Patents with Abstracts
Carbon Fiber Composites
“Carbon fiber, alternatively graphite fiber, carbon graphite or CF, is a material consisting of fibers about 5–10 μm in diameter and composed mostly of carbon atoms. The carbon atoms are bonded together in crystals that are more or less aligned parallel to the long axis of the fiber. The crystal alignment gives the fiber high strength-to-volume ratio (makes it strong for its size). Several thousand carbon fibers are bundled together to form a tow, which may be used by itself or woven into a fabric.
The properties of carbon fibers, such as high stiffness, high tensile strength, low weight, high chemical resistance, high temperature tolerance and low thermal expansion, make them very popular in aerospace, civil engineering, military, and motorsports, along with other competition sports. However, they are relatively expensive when compared to similar fibers, such as glass fibers or plastic fibers.
Carbon fibers are usually combined with other materials to form a composite. When combined with a plastic resin and wound or molded it forms carbon fiber reinforced plastic (often referred to as carbon fiber) which has a very high strength-to-weight ratio, and is extremely rigid although somewhat brittle. However, carbon fibers are also composed with other materials, such as with graphite to form carbon-carbon composites, which have a very high heat tolerance
(Wikipedia, Carbon Fibers, 6/7/2012)
“It is well known that, as a general rule, as the diameter of carbon fibers is decreased, strength generally increases. The reasons for this are usually ascribed to improved molecular orientation (e.g., increased graphitic structure) and to a reduction in the number of flaws due to the improved quality of the cross-sectional filament structure. At the extreme of the continuum lie carbon nanotubes, which ideally are fully graphitic without flaws in the structure of the walls. However, the realization of the potential of the mechanical benefits of these materials is hindered by the requirement of having to transfer load along the fiber length between fibers via mechanical entanglements caused by frictional and van der Waal's interactions between the carbon nanotubes themselves and between adjacent fibers through shear coupling such as from a matrix resin.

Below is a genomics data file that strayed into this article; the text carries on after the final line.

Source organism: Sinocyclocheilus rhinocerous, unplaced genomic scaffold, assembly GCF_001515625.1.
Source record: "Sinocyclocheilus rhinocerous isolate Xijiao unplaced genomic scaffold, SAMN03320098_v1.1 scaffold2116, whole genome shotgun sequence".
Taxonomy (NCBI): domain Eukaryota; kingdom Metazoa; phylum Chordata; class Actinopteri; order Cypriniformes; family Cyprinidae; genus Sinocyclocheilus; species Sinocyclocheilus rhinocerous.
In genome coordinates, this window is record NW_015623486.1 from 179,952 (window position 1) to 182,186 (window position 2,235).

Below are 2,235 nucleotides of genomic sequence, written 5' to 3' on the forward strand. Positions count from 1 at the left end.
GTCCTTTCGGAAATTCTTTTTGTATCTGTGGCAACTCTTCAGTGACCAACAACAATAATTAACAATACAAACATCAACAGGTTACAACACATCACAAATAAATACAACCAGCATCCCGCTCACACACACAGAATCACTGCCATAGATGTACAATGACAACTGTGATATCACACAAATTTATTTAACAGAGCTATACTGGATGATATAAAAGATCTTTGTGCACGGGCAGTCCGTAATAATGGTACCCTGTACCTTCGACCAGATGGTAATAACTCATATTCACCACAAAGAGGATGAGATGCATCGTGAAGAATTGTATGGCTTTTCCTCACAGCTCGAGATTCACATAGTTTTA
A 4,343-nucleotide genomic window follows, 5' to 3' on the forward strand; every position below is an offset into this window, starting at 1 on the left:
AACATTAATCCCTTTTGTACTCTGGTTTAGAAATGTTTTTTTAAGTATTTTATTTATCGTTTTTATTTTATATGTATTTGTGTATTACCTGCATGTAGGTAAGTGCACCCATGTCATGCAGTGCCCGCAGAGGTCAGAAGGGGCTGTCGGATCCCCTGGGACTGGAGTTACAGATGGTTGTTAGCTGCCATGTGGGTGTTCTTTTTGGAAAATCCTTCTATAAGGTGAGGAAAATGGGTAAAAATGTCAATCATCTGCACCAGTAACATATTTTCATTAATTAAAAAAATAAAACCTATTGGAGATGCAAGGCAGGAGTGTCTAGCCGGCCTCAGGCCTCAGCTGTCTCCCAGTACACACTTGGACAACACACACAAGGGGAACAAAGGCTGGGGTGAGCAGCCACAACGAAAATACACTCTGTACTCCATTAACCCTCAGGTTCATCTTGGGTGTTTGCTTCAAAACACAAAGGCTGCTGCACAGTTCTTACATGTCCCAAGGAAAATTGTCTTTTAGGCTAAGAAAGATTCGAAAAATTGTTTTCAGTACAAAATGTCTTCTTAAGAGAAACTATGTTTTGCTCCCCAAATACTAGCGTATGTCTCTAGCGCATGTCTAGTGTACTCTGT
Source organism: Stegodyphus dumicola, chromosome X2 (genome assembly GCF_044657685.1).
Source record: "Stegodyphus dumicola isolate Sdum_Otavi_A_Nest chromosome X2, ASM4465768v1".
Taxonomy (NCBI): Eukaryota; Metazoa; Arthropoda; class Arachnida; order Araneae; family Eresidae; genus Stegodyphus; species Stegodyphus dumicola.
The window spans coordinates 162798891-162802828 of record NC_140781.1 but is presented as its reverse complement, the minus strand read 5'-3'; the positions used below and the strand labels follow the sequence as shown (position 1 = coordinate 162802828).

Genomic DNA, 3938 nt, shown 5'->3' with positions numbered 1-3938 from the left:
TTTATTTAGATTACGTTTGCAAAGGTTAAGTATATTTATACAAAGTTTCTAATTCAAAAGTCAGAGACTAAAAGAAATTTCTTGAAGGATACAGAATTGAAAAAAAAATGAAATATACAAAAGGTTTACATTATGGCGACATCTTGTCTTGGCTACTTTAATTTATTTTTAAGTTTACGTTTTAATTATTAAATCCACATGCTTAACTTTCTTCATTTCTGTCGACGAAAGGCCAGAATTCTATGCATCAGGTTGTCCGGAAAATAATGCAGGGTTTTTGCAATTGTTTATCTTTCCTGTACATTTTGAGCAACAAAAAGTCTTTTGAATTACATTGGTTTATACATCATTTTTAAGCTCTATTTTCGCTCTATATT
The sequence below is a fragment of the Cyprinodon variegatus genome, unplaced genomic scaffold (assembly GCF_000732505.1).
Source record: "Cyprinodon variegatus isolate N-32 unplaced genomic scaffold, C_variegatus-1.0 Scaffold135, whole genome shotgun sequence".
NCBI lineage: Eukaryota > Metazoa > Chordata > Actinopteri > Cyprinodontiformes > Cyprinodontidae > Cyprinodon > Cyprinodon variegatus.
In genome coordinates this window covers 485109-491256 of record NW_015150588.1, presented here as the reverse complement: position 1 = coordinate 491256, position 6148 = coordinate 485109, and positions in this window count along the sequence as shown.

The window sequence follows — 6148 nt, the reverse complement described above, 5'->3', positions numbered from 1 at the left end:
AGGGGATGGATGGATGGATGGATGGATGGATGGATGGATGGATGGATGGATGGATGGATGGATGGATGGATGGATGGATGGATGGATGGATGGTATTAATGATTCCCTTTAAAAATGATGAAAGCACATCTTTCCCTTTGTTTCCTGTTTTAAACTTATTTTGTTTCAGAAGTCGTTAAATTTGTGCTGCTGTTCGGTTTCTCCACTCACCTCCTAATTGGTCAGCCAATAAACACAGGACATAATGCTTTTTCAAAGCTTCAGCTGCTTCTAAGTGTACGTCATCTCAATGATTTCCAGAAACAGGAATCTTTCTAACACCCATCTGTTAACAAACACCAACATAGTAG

Currently, continuous carbon fibers with nanoscale features are not available except on the research level. Most carbon fibers with nanoscale features are either carbon nanotubes or carbon nanofibers. Carbon nanofibers are generally vapor-grown or electrospun. Vapor-grown carbon fibers typically comprise a range of lengths and are not continuous. By contrast, electrospun carbon fibers can be made continuously. However, there are many shortcomings to electrospinning.”
[Tsotsis, US Patent 8,187,700 (5/29/2012)]
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Roger D. Corneliussen
Maro Polymer Links
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Copyright 2012 by Roger D. Corneliussen.
No part of this transmission is to be duplicated in any manner or forwarded by electronic mail without the express written permission of Roger D. Corneliussen
* Date of latest addition; date of first entry is 6/7/2012.